Citrusy, light-bodied with a hint of sweet. That’s Beteljuice for you, a beer infused with paan and lemongrass. For those who like to venture on the dark side, there’s the roasty Kaapi stout, which marries malt with coffee beans.
To revisit fond childhood memories, try the mango beer created with Alphonsos sourced from the farms of Ratnagiri in Maharashtra.
Craft beers, small, independent and traditionally brewed, have become a phenomenon that has captured the imagination of beer connoisseurs and brewers in India. Brewmasters, microbreweries and brewpubs, working independently or in collaboration, are creating signature brews with local flavours and ingredients. That’s akin to offering gourmet cuisine to the average Indian beer enthusiast who is used to drinking from mass-produced bottles or draughts.
Craft beer lends itself to experimentation because it is produced in limited quantities by house experts and the ingredients can be easily substituted or improvised with additives or adjuncts like fresh fruit or herbs. Added to this is the quick turnaround time of two weeks to one month for a brew to ferment and take flavours.
As beer consultant John Eapen says, “If a small sample or batch doesn’t work out, it’s easier to move on to the next recipe in a craft beer versus a wine or a whisky that takes much longer to ferment and form.”
Arbor Brewing Company India in Bengaluru, a city hailed as the nation’s beer capital, experimented recently with a lemongrass betel leaf brew called Beteljuice that sold out in three weeks. The initial recipe for the lemongrass, paan-infused ale came from Karthik Singh and Vivek Maru, cofounders of Bangalore Brew Crew, a community of craft beer enthusiasts. They approached Arbor’s head brewers to prepare the light-bodied ale for a full batch at 1,000 litres.
It was a huge success and the brewpub now wants to create more distinct Indian flavoured brews at least once a month. “For such a new market we have been very pleased with the response,” says Logan Schaedig, head brewer at Arbor.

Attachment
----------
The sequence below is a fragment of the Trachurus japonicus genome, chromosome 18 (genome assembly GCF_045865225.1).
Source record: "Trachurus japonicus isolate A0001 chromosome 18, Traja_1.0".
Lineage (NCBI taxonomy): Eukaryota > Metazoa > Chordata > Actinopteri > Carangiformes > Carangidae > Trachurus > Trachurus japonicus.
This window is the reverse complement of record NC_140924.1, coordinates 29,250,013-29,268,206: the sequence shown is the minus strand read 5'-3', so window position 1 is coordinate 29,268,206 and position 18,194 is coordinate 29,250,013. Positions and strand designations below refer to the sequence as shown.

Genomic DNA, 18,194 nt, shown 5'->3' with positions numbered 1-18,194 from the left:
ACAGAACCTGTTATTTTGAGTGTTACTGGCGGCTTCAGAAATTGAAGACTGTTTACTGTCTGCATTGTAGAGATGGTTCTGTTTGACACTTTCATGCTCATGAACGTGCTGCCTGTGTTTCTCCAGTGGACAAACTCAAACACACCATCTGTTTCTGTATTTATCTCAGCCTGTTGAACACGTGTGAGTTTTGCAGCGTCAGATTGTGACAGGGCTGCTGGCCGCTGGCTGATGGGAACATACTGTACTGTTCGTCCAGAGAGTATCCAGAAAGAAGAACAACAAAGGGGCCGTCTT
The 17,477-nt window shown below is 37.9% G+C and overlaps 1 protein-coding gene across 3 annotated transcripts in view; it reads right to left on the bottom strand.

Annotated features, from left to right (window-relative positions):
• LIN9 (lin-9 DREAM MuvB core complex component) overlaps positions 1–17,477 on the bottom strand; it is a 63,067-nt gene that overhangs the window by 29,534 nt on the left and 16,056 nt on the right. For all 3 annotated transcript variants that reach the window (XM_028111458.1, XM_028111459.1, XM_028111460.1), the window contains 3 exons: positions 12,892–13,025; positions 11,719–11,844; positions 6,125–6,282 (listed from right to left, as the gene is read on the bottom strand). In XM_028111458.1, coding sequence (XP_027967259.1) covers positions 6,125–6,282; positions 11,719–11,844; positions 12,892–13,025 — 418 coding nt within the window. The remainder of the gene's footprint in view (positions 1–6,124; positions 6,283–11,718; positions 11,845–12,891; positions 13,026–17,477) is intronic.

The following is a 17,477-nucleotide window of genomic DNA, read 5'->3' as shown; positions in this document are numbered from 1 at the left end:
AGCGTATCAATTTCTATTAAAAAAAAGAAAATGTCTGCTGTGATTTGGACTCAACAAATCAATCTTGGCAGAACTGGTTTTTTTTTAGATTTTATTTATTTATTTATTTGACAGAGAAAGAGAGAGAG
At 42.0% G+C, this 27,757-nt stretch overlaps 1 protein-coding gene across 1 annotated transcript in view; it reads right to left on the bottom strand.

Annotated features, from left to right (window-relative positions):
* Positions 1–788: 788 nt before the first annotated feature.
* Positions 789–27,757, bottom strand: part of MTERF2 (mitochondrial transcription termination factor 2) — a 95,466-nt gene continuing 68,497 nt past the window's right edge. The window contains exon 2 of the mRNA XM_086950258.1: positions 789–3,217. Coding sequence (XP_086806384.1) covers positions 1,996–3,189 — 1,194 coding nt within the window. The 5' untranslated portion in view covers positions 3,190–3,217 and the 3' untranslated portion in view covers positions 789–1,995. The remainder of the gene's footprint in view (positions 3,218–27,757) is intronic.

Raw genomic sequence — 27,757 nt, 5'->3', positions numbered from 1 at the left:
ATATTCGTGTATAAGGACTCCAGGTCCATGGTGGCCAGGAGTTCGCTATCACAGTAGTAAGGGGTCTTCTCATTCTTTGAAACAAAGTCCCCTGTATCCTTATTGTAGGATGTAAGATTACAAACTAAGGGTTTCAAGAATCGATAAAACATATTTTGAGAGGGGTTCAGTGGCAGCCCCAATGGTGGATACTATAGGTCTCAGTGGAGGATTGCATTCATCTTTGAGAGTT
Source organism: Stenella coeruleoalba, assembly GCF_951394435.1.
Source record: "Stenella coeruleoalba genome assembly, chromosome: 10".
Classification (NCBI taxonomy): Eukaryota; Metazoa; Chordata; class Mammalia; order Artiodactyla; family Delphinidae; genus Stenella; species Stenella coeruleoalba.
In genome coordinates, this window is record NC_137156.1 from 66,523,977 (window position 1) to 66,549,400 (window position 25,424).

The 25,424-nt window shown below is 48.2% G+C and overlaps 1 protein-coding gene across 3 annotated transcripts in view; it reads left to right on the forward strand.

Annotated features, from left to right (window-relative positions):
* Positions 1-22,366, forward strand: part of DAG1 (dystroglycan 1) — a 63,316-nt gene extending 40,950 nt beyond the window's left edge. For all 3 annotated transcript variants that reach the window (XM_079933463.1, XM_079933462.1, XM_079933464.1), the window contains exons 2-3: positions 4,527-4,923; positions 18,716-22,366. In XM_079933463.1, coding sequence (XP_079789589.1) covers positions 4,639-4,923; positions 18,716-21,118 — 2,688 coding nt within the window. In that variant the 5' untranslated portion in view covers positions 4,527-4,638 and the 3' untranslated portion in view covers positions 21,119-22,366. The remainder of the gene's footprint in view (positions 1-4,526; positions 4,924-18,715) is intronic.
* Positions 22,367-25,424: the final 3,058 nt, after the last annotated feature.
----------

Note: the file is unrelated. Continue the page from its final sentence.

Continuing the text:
The rise of India’s craft beer market has been phenomenal, growing at 1,000% annually between 2009 and 2015, according to Mumbai-based craft brewery Gateway Brewing Co.
The growth is most evident in Bengaluru, Mumbai, Pune and Gurugram (formerly Gurgaon), which have more than 60 brewpubs among them. And with the craft beer market projected to expand to Rs 4,400 crore by 2020 from about Rs 280 crore now, the zeal to capture the consumer’s imagination with Indian-flavoured experiments comes as little surprise.
The size of the overall Indian beer market is estimated at Rs 25,000 crore. Gateway Brewing has been experimenting with Indian flavours for some time.
Last year, it released Summersault, a pale ale for which Gateway used coriander, for aroma, over hops, a staple in Belgianstyle wheat beers. The result, says founder Navin Mittal, was spectacular.
Gateway followed that up with Kaapi, infused with coffee beans, and a Darjeeling black tea and Earl Grey beer that it brewed for the restaurant The Bombay Canteen, where it was served with Khaari biscuits, a salty cracker biscuit.
“Times are changing for Indian consumers. They are now well-placed to receive experimental brews given the growth in economy, urbanisation, and an aspirational population with disposable incomes,” says Mittal.
However, not every experiment works as the key lies in striking a harmony of flavours. For example, the Star Anise black pepper beer and the Double IPA brewed with beets at Arbor didn’t fly off the shelves.
“While experimentation is great, it’s a trial-and-error method to know what works,” says Shailendra Bist, cofounder at Independence Brewing Co., in Pune. Case in point being that while their collaboration beer Puneri Honey Basil Ale was a great hit, experimental batches with mahua, kokam and khas have not worked. Ingredients like garam masala or bhut jolokia chillies, too, don’t make sense for craft beer, he said.
In 2012, SABMiller India launched Indus Pride, a specialty beer with four flavours — Citrusy Coriander, Citrusy Cardamom, Spicy Fennel and Fiery Cinnamon. The company pulled it out of the market three years later owing to a lack of commercial scalability and lukewarm response that pointed to the market not being ready then for localised flavours.
The beer consultant Eapen says that’s a thing of the past. People are well-travelled now and exposed to various experimental flavours. Besides, the booming food and beverage industry that’s always on the lookout for the next new thing has contributed to the change, he said.
Darioush Afzali, director-marketing at SABMiller, is more optimistic for the company now. “Looking at how the tastes of Indian consumers are evolving, going forward there will be elaborate options across industrial and craft beer segments available to them,” he says.